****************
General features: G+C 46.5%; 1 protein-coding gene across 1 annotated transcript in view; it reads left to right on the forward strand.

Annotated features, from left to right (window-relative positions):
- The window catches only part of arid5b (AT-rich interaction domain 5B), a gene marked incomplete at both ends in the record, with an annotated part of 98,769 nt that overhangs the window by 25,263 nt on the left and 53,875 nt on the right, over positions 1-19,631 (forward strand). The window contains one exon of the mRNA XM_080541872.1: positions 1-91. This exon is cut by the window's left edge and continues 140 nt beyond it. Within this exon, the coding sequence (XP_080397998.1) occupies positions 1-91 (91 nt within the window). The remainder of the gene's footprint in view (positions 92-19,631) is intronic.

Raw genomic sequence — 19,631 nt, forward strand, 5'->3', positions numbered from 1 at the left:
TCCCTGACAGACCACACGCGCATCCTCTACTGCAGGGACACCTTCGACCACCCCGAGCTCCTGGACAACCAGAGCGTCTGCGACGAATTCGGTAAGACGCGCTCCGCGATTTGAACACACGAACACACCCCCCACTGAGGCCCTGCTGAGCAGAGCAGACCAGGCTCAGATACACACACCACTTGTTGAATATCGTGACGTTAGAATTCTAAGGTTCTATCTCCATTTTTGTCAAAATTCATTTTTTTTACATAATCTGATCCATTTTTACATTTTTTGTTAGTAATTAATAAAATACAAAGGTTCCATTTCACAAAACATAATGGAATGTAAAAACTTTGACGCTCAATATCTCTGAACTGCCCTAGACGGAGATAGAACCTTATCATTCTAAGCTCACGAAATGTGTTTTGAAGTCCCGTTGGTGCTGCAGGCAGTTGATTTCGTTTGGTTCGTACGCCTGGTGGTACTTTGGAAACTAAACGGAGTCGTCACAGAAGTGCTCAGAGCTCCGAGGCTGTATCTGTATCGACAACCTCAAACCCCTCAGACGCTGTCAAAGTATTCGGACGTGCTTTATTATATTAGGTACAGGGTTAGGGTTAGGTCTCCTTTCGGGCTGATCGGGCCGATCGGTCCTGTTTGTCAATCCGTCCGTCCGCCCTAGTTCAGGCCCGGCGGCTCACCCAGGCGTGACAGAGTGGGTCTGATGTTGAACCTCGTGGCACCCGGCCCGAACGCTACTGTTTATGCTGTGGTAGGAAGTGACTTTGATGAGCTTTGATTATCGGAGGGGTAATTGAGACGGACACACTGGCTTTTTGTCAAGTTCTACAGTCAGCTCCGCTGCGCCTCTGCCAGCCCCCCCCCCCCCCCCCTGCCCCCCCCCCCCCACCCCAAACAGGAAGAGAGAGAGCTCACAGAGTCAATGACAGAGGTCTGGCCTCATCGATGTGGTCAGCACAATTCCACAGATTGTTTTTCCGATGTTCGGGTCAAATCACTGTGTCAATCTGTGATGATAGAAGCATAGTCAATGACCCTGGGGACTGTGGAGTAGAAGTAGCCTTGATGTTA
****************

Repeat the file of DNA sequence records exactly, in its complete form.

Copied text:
General features: G+C 46.5%; 1 protein-coding gene across 1 annotated transcript in view; it reads left to right on the forward strand.

Annotated features, from left to right (window-relative positions):
- The window catches only part of arid5b (AT-rich interaction domain 5B), a gene marked incomplete at both ends in the record, with an annotated part of 98,769 nt that overhangs the window by 25,263 nt on the left and 53,875 nt on the right, over positions 1-19,631 (forward strand). The window contains one exon of the mRNA XM_080541872.1: positions 1-91. This exon is cut by the window's left edge and continues 140 nt beyond it. Within this exon, the coding sequence (XP_080397998.1) occupies positions 1-91 (91 nt within the window). The remainder of the gene's footprint in view (positions 92-19,631) is intronic.

Raw genomic sequence — 19,631 nt, forward strand, 5'->3', positions numbered from 1 at the left:
TCCCTGACAGACCACACGCGCATCCTCTACTGCAGGGACACCTTCGACCACCCCGAGCTCCTGGACAACCAGAGCGTCTGCGACGAATTCGGTAAGACGCGCTCCGCGATTTGAACACACGAACACACCCCCCACTGAGGCCCTGCTGAGCAGAGCAGACCAGGCTCAGATACACACACCACTTGTTGAATATCGTGACGTTAGAATTCTAAGGTTCTATCTCCATTTTTGTCAAAATTCATTTTTTTTACATAATCTGATCCATTTTTACATTTTTTGTTAGTAATTAATAAAATACAAAGGTTCCATTTCACAAAACATAATGGAATGTAAAAACTTTGACGCTCAATATCTCTGAACTGCCCTAGACGGAGATAGAACCTTATCATTCTAAGCTCACGAAATGTGTTTTGAAGTCCCGTTGGTGCTGCAGGCAGTTGATTTCGTTTGGTTCGTACGCCTGGTGGTACTTTGGAAACTAAACGGAGTCGTCACAGAAGTGCTCAGAGCTCCGAGGCTGTATCTGTATCGACAACCTCAAACCCCTCAGACGCTGTCAAAGTATTCGGACGTGCTTTATTATATTAGGTACAGGGTTAGGGTTAGGTCTCCTTTCGGGCTGATCGGGCCGATCGGTCCTGTTTGTCAATCCGTCCGTCCGCCCTAGTTCAGGCCCGGCGGCTCACCCAGGCGTGACAGAGTGGGTCTGATGTTGAACCTCGTGGCACCCGGCCCGAACGCTACTGTTTATGCTGTGGTAGGAAGTGACTTTGATGAGCTTTGATTATCGGAGGGGTAATTGAGACGGACACACTGGCTTTTTGTCAAGTTCTACAGTCAGCTCCGCTGCGCCTCTGCCAGCCCCCCCCCCCCCCCCCTGCCCCCCCCCCCCCACCCCAAACAGGAAGAGAGAGAGCTCACAGAGTCAATGACAGAGGTCTGGCCTCATCGATGTGGTCAGCACAATTCCACAGATTGTTTTTCCGATGTTCGGGTCAAATCACTGTGTCAATCTGTGATGATAGAAGCATAGTCAATGACCCTGGGGACTGTGGAGTAGAAGTAGCCTTGATGTTA